Editor's Note: This essay appears with permission from Extreme Elk Magazine in its entirety and as originally published in the Winter 2013 issue. To subscribe to Extreme Elk, click here.
Elk season was quickly approaching, and I found myself procrastinating as I had many previous years. Child care, bills, and the gear I still needed for the trip weighed heavy on my mind. Thankfully, with just a couple days to spare, I finally got everything ironed out and elk season was upon me. After my 20-hour drive to Colorado, I picked up some groceries and ice and headed up the mountain. Driving up the switchbacks reminded me of all the great hunting experiences I'd had in the past, and I hoped to make new memories on this hunt. I arrived at my base camp and parked the truck and loaded up for the hour-long ATV ride into my spike camp. From there, I would be able to access the remote back country.
I got camp set up and crashed in the tent, exhausted from the travel and lack of sleep. I knew opening day would come very early the next morning and I wanted to be ready and rested if possible. As the alarm sounded, I was already up and preparing for the morning hunt. Thirty minutes later, I approached one of my hunting spots and set up on a well-used elk trail. The trail originated from a small, open meadow where I had frequently seen elk in the past. A few hours had passed when I heard some commotion, followed by a nice chocolate-colored black bear lumbering by me at 10 yards. Aside from that exciting encounter, the morning was uneventful.
I walked back to camp, and after eating lunch and taking a quick nap, I started planning the evening hunt. I remembered a small waterhole in a secluded area I wanted to check out, but it was over two hours away. I knew I needed to get my gear ready and get after it if I was going to make it there for an evening hunt. As I hiked toward the waterhole in the 80 degree heat, I started questioning my sanity. My disappointment escalated when I reached the waterhole and found only knee-high weeds in the bottom of the dry hole. It looked like there had not been water there all summer. Since I didn't know of any other waterholes close by and didn't have a plan B, I thought I might as well just sit tight. I didn't want to alert the elk to my presence by trampling around the area, so I settled in for the evening.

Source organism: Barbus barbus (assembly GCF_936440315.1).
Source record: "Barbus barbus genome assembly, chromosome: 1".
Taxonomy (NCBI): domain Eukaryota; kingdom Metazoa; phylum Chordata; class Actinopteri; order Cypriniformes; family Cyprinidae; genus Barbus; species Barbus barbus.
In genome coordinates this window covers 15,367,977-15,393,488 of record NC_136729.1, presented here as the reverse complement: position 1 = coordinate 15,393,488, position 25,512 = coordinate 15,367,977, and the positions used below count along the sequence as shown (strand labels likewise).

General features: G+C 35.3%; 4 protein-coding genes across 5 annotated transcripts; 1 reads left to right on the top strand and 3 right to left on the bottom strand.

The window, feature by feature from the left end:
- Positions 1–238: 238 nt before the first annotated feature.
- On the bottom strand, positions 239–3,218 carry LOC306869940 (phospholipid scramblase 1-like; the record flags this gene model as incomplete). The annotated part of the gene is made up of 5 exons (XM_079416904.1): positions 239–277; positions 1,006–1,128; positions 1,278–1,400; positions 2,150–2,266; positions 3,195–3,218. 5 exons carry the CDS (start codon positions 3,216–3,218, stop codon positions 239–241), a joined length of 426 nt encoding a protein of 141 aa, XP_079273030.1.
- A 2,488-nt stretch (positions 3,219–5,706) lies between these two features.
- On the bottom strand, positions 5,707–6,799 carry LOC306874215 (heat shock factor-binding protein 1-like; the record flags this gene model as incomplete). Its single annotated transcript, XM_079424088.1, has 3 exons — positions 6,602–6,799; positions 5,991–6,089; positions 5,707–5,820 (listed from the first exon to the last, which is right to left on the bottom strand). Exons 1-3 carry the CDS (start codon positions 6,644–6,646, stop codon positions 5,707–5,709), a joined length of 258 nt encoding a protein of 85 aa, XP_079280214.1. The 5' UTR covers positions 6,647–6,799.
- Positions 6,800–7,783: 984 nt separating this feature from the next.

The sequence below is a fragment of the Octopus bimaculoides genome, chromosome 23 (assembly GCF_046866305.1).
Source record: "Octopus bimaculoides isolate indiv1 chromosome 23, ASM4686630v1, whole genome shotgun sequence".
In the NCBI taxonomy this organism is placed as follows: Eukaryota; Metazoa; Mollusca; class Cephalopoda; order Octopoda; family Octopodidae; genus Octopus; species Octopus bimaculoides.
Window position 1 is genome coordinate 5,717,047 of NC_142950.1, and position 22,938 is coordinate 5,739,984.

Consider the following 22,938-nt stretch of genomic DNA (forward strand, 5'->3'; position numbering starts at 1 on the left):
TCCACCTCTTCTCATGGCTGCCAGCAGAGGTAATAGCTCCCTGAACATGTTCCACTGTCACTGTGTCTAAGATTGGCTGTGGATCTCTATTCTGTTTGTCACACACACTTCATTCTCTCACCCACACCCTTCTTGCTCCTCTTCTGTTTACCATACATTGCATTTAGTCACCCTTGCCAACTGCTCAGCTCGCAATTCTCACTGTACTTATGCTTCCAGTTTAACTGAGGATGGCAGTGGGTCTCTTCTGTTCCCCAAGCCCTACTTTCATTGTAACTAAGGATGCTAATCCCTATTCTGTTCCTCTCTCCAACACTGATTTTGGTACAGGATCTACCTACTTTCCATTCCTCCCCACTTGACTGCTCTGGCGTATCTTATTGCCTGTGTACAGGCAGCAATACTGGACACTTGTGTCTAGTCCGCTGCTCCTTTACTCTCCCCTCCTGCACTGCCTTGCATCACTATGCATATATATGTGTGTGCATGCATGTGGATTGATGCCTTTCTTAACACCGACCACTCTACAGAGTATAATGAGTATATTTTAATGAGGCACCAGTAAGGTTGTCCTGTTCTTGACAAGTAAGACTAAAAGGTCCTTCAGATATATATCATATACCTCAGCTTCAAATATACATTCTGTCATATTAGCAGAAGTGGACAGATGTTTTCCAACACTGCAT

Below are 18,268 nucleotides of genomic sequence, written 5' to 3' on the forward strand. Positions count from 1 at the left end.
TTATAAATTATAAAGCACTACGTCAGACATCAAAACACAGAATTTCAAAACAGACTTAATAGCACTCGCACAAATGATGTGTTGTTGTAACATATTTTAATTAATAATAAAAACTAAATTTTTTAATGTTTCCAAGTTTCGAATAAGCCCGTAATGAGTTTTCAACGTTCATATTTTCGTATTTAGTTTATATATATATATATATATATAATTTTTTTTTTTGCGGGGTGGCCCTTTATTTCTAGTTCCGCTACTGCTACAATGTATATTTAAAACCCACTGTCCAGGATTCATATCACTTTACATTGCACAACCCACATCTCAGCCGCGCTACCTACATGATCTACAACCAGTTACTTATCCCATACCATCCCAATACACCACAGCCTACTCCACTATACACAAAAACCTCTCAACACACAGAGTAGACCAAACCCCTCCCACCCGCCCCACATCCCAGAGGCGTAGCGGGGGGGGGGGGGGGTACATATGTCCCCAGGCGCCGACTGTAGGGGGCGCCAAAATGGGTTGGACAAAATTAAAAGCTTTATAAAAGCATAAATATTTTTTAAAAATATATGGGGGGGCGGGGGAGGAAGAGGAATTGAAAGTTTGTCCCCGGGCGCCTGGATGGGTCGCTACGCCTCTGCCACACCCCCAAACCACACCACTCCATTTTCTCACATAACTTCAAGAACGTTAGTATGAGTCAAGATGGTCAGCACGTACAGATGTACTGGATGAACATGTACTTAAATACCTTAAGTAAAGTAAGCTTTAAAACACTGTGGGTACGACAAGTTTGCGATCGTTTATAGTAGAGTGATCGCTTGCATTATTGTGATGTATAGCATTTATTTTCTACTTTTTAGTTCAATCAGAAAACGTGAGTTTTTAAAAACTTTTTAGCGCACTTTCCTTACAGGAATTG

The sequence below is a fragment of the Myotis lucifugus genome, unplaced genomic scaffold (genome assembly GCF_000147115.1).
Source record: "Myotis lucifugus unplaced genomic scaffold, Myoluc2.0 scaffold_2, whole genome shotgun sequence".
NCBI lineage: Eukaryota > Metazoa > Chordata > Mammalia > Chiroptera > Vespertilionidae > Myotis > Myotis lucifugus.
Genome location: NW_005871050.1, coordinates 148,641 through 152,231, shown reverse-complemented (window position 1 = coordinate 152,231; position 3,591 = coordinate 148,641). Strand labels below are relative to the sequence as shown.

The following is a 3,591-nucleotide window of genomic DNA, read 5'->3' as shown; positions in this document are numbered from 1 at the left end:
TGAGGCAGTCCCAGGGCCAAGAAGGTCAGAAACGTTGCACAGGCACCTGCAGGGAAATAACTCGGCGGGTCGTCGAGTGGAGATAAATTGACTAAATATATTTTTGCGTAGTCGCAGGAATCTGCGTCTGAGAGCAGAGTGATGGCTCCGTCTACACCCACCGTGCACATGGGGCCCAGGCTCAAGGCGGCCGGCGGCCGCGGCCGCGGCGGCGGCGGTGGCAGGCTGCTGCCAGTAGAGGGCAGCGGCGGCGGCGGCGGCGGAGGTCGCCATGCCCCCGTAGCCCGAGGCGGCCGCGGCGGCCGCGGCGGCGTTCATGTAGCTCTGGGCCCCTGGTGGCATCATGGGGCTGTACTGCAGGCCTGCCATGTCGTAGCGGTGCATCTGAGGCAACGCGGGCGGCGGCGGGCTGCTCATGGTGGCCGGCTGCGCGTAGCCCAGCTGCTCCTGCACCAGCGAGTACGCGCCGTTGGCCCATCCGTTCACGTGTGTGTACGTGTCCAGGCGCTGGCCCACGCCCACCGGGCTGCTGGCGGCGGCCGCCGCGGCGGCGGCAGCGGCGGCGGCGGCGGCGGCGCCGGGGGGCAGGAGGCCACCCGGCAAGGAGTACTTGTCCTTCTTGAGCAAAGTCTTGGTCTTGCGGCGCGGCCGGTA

As the shadows grew longer and the temperatures dropped, I was shocked when I looked up and saw a nice 5x5 bull coming down the hill and into the meadow where I was sitting. As I sized him up with my binoculars, I thought I might pass him up, even if he was to get close enough for a shot. After all, it was the opening day of a two week hunt. As the bull got to within 100 yards, I could hear the sound of branches breaking in the distance. Suddenly, a nice 6x6 bull stepped out of the oak brush right in front of the other bull. He is a dandy, I thought, and I would love to put a tag on him.
Suddenly, the bulls turned toward each other and the fight was on. They were very aggressive considering how early it was in the season. I could tell by the setting sun, however, my opportunity for a shot was diminishing with every second. I knew when the bulls locked up their antlers, their eyes would be closed as they engaged in combat. As soon as they locked up again, I jumped up and took off towards them. I have to say that with the lack of cover, I felt pretty silly sprinting in the open meadow, but it was working so I kept going. Each time they would pause, I would stop and lay flat in the sage brush. After doing this a few times, I felt like I was getting close enough to get a good shot at the bull.
I crawled to a tall patch of brush and settled in just as the big 6x6 rammed the 5x5 in the side, sending him running straight in my direction. The 5x5 ran by me and stopped and the big 6x6 came running in to bully him again. The bigger bull stopped in front of the 5x5 as I drew my bow and tried to talk my way through the shot to calm my nerves. I released the string and my broadhead found its mark. The bull instantly thought he was rammed by the other bull and became enraged. He started lunging at the smaller bull, raking the ground with his antlers and throwing rocks and dirt up in the air.
After just a few seconds, he realized he was in trouble. The bull took two steps and fell over. I was shocked at first, but then started to celebrate. It was a little awkward celebrating by myself, but I remember pumping my fists and jumping up and down. As I started to calm down, I raised my hands up to the heavens and thanked God for letting me experience such an awesome hunt.
I was amazed at his body size as I walked up to the bull. I’d killed a lot of elk in the past, but this bull was a tank. As the saying goes...then the work began. I took some field pictures and deboned the elk. I started my first pack out at 10:30 p.m. and after making numerous trips through the night, I finally had the last pack loaded with the cape and antlers at 10:00 a.m. the next day. The drive to Colorado had been nearly as long as the entire hunt and pack. After the meat was in the coolers and the antlers were hanging in camp, I couldn’t wait for the opportunity to do it again.